Hey this blog thing is fun! Whilst (<--note cool word) muttering via comments on a previous post I realized that there's a difference between my own real life morals and values and those of my online characters in MMO's.
Down boy. I'm not talking upstairs at the Serpent or a back room at the Pony or double sitting on a mailbox or any of the other Hawt! Cyber! experiences that you may be turning over in your mind. I mean the basic structure of stuff like it's bad to kill living things and it's good to leave some for others.
When you get to the login window and type in your name and password how much of yourself do you leave behind? All? Some? None?
We all kill things in MMO's - we all then steal stuff from their corpses and then sell our plundered loot to either an NPC or another player. I don't know about you but in real life? Never done that. Never wandered into some strange place, killed someone, went through their pockets and then sold the stuff I found. Ever.
So I feel like it's safe to say that I'll do stuff in game that I'd never do in real life cause yes indeedy it's fantasy. It's not real. It's a game and in a game I can fly or run barefoot over icy stone roads or ride a goat. I can have horns or spines or transform into a leopard. I can kill trolls or goblins or snakes or pigs (EVERY game has pigs) and whatever else I'm assigned and it's all good. Its.. not.. real.
But- and here's the catch - the other, non-NPC characters? They're not real either except they are created and played by people that are. The pixels are constructs but the motivation and the movement is generated by another real person and here's where things get dicey. If you're rude to another character ingame are you being rude to just the character or to the person playing the character? It gets tricky.
Kill stealing is universally frowned upon because it takes away the hard work another player has already done. So somehow or other the concept that you should not take away the fruits of someone else's labor has made it past the login screen for most players while the whole you shouldn't kill things concept has not. I'd like to suggest that the reason for the descrepancy is that the killing is done to computer generated characters and the kill stealing is done to another player. You can do whatever you want ingame to an NPC but you can't do whatever you want to another player is a simplistic but accurate way to say it. Even PVP is a permission based system - people are either on PVP servers where they've given permission to everyone else to try and kill them or they're in a PVP zone or stance where they've given the same permission. But there's no way in game mechanics to kill other players unless permission is given and this backs up the players' characters are different from NPC's concept.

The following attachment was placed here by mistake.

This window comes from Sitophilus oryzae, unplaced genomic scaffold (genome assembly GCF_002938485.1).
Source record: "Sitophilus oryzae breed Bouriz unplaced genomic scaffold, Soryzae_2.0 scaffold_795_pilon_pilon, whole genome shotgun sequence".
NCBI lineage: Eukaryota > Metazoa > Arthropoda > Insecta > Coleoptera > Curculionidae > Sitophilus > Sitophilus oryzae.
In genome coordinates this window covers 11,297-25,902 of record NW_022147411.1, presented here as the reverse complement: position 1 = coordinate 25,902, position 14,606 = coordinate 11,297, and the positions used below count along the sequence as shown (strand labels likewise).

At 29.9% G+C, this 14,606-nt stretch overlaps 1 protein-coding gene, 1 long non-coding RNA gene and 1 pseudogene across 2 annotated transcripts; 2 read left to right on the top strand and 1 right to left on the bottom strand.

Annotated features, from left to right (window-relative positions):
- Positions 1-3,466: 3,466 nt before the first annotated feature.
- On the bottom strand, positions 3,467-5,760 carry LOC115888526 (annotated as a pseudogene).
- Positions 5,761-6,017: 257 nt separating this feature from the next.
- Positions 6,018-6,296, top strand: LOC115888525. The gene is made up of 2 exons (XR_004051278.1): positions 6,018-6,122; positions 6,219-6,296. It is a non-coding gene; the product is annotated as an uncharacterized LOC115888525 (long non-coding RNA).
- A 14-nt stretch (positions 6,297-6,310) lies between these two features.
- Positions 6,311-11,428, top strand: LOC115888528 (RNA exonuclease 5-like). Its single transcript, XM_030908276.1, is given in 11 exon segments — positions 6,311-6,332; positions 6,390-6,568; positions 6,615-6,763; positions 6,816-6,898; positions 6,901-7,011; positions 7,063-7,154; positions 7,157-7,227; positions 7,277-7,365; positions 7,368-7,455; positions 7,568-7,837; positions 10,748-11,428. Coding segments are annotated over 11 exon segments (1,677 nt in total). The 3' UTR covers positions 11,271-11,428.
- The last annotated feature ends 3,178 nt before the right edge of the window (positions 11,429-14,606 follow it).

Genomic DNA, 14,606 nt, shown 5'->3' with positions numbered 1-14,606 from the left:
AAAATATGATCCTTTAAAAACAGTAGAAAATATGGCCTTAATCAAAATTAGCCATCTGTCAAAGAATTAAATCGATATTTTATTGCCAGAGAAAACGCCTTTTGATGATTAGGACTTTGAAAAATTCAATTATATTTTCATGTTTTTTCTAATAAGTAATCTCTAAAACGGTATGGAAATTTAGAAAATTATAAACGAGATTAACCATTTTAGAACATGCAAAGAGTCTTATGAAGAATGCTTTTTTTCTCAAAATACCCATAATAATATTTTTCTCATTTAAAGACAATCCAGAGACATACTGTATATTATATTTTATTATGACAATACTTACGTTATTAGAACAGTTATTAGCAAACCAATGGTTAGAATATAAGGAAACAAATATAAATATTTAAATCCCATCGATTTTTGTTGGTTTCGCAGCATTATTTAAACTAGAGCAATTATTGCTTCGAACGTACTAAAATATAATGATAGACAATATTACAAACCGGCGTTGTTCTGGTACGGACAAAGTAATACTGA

So. What is inappropriate behavior to another player? Stealing their stuff (unless that's written into the game mechanics.. full loot PVP is kinda sparkley shiney in an OH $#%^ kinda way) is forbidden and usually a bannable offense. But what about the classic /slap? Did you leave the part of you that would never consider walking up to a stranger in an airport and slapping them behind when you logged in? For most players, the answer is yes- no one gets banned for a /slap. How about trash talking? Would you actually start spewing curses and insults on the subway on your way to work if there are no seats? Most people wouldn't in real life but they would ingame. What about ragequitting? Ninja'ing loot? Rez camping? Would you do the real life equivalent and what is it about being in a game that changes that in you?
I leave a lot of myself behind when I play MMO's, mainly because it's fun to have a vacation from myself (and I can hear the comments now lol). But I do bring with me a lot of the awareness of other players' feelings and as such it's rare to see me /slap or the like. As a result, I usually find the most fun ingame hanging out with the roleplayers. It's not that they bring more of themselves into the game, it's that when they play they're trying to be the best of someone other than themselves, if that makes sense. If they're a champion, they're aiming for noble or inspiring etc. and they just don't have time to do things that their character would not do had they been actually alive. It's ironic but true - role players are by far the most realistic characters in a game.
And the other parts of us that we bring with us past login - the dream parts as I like to call them - these are the strong parts, the calculating parts, the intelligent or strategizing parts, the aim for the higher good parts. These are the areas in us that want to succeed, to win, to bond with others, to share excitement and to feel that adrenaline rush from a great fight or well done game puzzle. How much of these parts do we bring back with us to real life after we logout? Do we stop and explain a process patiently to someone that is clearly new to a situation in real life? Do we patiently save over time in RL the same way we'll patiently save ingame for a new piece of gear or a house or a mount?
Here's a challenge for ya. Next time you login, just notice how much of your real life self you take into the game with you and how much you leave behind. At the least it will make your playtime for that session interesting as you cut a wide swath killing your way through NPC's and then stop to help someone with their lower level quest ... or avoid doing a boss via a workaround but then hold yourself to strict ethical parameters when handing out loot. And when you logout - notice what parts of yourself that you bring with you back into the real world. How much of ourselves to we leave behind when we login and what parts of ourselves would we benefit from having in the real world after we logout?
God I love gaming.